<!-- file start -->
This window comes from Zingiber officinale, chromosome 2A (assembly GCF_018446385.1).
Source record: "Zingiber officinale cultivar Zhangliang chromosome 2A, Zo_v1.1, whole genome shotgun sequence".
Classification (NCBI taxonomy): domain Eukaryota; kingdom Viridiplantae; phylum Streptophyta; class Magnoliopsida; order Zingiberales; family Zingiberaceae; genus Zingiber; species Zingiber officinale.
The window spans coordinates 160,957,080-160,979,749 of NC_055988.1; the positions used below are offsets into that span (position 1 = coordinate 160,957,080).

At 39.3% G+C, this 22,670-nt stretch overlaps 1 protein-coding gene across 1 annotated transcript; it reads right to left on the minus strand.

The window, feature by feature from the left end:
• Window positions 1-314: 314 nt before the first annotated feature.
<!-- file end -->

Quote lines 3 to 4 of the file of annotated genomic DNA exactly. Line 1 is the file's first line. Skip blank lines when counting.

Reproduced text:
Classification (NCBI taxonomy): domain Eukaryota; kingdom Viridiplantae; phylum Streptophyta; class Magnoliopsida; order Zingiberales; family Zingiberaceae; genus Zingiber; species Zingiber officinale.
The window spans coordinates 160,957,080-160,979,749 of NC_055988.1; the positions used below are offsets into that span (position 1 = coordinate 160,957,080).